Netflix 'The Witcher: Blood Origin' showrunner says 'you never write exactly for fans'

"It's just such a massive fan base and you're never going to satisfy everybody," Declan De Barra says about The Witcher franchise

Amid numerous headlines about The Witcher star Henry Cavill leaving the Netflix series, the franchise continues with The Witcher: Blood Origin, a prequel to the story.

Fans of The Witcher have been increasingly vocal with their opinions of the Netflix adaptation of the famed franchise, including Cavill's departure, but showrunner Declan De Barra stressed that, despite fans of the franchise being particularly passionate about the narrative, it's not constructive to write specifically to serve a fan base.

“You never write exactly for fans, it is impossible because every person has their own version of that book in their head, their own version of Geralt, their own version of Yennefer, their own version of Conjunction of the Spheres,” De Barra told Yahoo Canada. “It's just such a massive fan base and you're never going to satisfy everybody.”

“So our job as storytellers is to tell the best through line, the strongest story we can, and we love this stuff. We're passionate about it. So it's finding that through line that will, hopefully, tell a story that will bring everybody on board going forward.”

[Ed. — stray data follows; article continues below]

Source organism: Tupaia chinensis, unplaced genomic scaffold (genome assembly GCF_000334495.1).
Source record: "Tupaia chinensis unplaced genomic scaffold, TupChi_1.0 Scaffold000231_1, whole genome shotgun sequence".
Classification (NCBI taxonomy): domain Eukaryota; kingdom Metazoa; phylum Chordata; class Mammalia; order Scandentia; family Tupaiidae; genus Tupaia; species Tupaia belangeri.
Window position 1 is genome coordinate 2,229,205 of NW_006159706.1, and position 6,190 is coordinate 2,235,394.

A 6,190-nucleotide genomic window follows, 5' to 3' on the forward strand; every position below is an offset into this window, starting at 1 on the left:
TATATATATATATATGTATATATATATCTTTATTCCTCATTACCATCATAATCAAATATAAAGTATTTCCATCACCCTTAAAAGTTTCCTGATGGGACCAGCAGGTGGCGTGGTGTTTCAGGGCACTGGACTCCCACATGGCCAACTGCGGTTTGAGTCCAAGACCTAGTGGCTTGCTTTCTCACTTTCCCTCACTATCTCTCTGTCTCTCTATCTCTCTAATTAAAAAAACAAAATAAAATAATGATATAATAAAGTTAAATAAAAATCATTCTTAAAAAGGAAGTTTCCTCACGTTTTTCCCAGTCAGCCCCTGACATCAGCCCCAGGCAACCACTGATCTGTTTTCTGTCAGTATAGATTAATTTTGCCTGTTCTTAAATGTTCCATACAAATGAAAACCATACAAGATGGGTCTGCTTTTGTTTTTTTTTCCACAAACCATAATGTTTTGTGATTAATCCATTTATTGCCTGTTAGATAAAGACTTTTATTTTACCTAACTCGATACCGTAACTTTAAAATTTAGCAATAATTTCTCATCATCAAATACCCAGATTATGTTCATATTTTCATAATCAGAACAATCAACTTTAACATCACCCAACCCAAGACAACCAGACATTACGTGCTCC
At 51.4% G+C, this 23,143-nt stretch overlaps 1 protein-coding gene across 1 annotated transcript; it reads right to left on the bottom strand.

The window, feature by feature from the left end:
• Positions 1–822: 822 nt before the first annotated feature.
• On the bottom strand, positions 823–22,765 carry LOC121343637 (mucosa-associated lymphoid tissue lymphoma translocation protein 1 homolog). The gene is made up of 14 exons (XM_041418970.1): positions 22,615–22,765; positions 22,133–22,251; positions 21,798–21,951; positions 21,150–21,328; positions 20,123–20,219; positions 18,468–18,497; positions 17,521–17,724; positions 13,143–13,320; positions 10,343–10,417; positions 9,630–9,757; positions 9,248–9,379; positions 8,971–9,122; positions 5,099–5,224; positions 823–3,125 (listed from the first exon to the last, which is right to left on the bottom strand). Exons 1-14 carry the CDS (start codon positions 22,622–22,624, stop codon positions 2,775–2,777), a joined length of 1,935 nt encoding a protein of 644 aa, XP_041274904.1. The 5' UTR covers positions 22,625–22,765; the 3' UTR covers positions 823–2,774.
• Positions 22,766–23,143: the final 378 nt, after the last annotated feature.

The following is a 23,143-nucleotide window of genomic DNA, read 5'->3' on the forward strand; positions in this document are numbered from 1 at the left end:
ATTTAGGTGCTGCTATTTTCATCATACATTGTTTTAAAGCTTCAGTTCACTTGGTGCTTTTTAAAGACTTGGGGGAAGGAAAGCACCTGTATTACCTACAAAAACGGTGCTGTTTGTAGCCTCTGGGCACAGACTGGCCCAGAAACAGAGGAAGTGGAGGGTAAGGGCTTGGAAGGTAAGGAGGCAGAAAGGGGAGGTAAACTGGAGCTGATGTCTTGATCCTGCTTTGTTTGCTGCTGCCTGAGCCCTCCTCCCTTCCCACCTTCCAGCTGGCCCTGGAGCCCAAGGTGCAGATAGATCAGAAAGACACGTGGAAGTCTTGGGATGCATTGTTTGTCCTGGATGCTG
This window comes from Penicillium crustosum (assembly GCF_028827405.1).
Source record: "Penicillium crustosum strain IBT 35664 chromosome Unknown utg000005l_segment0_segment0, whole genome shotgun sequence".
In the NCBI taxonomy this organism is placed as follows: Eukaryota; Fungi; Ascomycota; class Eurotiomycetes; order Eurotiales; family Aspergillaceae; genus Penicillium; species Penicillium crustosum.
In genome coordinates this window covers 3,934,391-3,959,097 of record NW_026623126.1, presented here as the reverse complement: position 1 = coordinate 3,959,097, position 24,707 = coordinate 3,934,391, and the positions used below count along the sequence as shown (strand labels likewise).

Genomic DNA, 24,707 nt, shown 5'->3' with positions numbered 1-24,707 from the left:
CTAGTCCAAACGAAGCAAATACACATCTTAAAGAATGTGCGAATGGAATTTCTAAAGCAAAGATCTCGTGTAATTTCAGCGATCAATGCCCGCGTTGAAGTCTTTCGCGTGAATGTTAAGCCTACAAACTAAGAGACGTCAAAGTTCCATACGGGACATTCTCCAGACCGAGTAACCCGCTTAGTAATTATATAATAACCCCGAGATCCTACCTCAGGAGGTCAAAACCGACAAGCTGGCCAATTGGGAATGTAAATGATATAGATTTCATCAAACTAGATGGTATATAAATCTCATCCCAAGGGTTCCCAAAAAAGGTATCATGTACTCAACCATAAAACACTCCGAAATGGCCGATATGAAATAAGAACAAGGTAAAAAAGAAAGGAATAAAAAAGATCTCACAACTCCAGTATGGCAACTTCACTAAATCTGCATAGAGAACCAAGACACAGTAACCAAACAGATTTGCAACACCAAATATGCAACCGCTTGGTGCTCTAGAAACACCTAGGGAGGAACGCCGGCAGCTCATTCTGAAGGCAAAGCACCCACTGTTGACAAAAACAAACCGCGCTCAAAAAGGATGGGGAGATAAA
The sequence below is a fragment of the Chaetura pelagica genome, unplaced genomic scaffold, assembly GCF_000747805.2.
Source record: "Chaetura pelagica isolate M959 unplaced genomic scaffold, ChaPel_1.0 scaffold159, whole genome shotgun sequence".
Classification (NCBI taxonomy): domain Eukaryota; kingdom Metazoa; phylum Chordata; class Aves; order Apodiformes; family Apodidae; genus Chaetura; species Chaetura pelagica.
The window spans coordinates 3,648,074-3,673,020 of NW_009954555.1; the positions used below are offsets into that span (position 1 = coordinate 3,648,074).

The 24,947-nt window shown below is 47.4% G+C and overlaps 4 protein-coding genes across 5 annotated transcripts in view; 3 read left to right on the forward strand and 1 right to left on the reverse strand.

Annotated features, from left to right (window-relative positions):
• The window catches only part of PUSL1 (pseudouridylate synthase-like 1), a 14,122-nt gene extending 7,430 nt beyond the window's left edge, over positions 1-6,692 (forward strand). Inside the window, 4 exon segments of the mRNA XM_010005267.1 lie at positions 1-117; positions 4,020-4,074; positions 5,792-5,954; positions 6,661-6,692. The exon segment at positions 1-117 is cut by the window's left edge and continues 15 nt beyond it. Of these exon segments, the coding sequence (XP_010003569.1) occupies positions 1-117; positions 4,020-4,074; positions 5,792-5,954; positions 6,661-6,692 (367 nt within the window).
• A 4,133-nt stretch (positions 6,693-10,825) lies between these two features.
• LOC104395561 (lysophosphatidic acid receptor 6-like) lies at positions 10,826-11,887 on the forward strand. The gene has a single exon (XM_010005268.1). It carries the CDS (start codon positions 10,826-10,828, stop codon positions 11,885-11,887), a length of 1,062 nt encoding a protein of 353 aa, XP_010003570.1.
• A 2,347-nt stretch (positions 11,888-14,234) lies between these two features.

For executive producer Lauren Hissrich, she indicated that she "loves" engaging with fans who are "super passionate," but she also ventured to make this franchise something that can connect to any viewer.

“One of the things, from the very beginning, that I wanted with this franchise is to show that fantasy is actually for everyone," Hissrich said. “I didn't come into The Witcher as someone who had played dedicated hours on the game, I'd read the first few books and I had fallen in love with them, even before I was asked to do the series."

"I then read the rest of them and I realized, wow this series is actually for a lot of people. That's why, for me, I elevated a few more female characters. We are all about diversity, inclusion, making sure that the world that we're representing on the screen represents the real world in front of us, and showing that fantasy welcomes everyone.”

The Witcher: Blood Origin takes place 1,200 years before The Witcher story we've seen, taking us through the time that led to the creation of the first prototype Witcher and the Conjunction of the Spheres, a moment taken out of Andrzej Sapkowski's books.

In this world, the elves are the monarchs, the overclass, and a group of seven misfit warriors assemble to take down Princess Merwyn (Mirren Mack) and her empire.